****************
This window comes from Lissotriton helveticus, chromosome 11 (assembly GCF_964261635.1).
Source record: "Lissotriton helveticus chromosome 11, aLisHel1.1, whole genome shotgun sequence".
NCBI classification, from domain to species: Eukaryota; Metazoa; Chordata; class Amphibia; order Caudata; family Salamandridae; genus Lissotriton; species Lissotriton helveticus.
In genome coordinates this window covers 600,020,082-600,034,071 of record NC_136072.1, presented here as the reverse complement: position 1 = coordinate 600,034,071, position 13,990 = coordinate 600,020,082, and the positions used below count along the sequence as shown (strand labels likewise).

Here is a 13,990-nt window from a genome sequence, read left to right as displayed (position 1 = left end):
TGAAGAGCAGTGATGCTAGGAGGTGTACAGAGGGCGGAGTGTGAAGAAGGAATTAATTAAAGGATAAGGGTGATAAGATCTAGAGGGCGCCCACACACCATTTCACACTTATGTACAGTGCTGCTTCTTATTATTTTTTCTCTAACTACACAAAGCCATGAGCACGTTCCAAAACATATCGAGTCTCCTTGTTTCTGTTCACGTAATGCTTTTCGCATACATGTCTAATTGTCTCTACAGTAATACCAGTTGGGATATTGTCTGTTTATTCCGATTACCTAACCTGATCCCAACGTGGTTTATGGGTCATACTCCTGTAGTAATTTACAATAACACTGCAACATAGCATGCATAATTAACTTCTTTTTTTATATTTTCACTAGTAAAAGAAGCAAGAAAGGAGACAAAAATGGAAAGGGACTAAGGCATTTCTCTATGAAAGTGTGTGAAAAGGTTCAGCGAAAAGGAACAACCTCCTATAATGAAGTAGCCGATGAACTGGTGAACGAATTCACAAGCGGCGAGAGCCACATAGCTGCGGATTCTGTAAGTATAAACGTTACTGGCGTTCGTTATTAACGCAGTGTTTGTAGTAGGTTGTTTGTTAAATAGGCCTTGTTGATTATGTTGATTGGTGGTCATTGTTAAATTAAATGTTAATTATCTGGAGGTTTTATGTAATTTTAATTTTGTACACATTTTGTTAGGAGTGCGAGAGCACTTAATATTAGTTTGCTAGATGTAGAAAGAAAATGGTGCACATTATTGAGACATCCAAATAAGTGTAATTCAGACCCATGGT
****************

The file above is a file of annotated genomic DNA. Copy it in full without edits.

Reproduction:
This window comes from Lissotriton helveticus, chromosome 11 (assembly GCF_964261635.1).
Source record: "Lissotriton helveticus chromosome 11, aLisHel1.1, whole genome shotgun sequence".
NCBI classification, from domain to species: Eukaryota; Metazoa; Chordata; class Amphibia; order Caudata; family Salamandridae; genus Lissotriton; species Lissotriton helveticus.
In genome coordinates this window covers 600,020,082-600,034,071 of record NC_136072.1, presented here as the reverse complement: position 1 = coordinate 600,034,071, position 13,990 = coordinate 600,020,082, and the positions used below count along the sequence as shown (strand labels likewise).

Here is a 13,990-nt window from a genome sequence, read left to right as displayed (position 1 = left end):
TGAAGAGCAGTGATGCTAGGAGGTGTACAGAGGGCGGAGTGTGAAGAAGGAATTAATTAAAGGATAAGGGTGATAAGATCTAGAGGGCGCCCACACACCATTTCACACTTATGTACAGTGCTGCTTCTTATTATTTTTTCTCTAACTACACAAAGCCATGAGCACGTTCCAAAACATATCGAGTCTCCTTGTTTCTGTTCACGTAATGCTTTTCGCATACATGTCTAATTGTCTCTACAGTAATACCAGTTGGGATATTGTCTGTTTATTCCGATTACCTAACCTGATCCCAACGTGGTTTATGGGTCATACTCCTGTAGTAATTTACAATAACACTGCAACATAGCATGCATAATTAACTTCTTTTTTTATATTTTCACTAGTAAAAGAAGCAAGAAAGGAGACAAAAATGGAAAGGGACTAAGGCATTTCTCTATGAAAGTGTGTGAAAAGGTTCAGCGAAAAGGAACAACCTCCTATAATGAAGTAGCCGATGAACTGGTGAACGAATTCACAAGCGGCGAGAGCCACATAGCTGCGGATTCTGTAAGTATAAACGTTACTGGCGTTCGTTATTAACGCAGTGTTTGTAGTAGGTTGTTTGTTAAATAGGCCTTGTTGATTATGTTGATTGGTGGTCATTGTTAAATTAAATGTTAATTATCTGGAGGTTTTATGTAATTTTAATTTTGTACACATTTTGTTAGGAGTGCGAGAGCACTTAATATTAGTTTGCTAGATGTAGAAAGAAAATGGTGCACATTATTGAGACATCCAAATAAGTGTAATTCAGACCCATGGT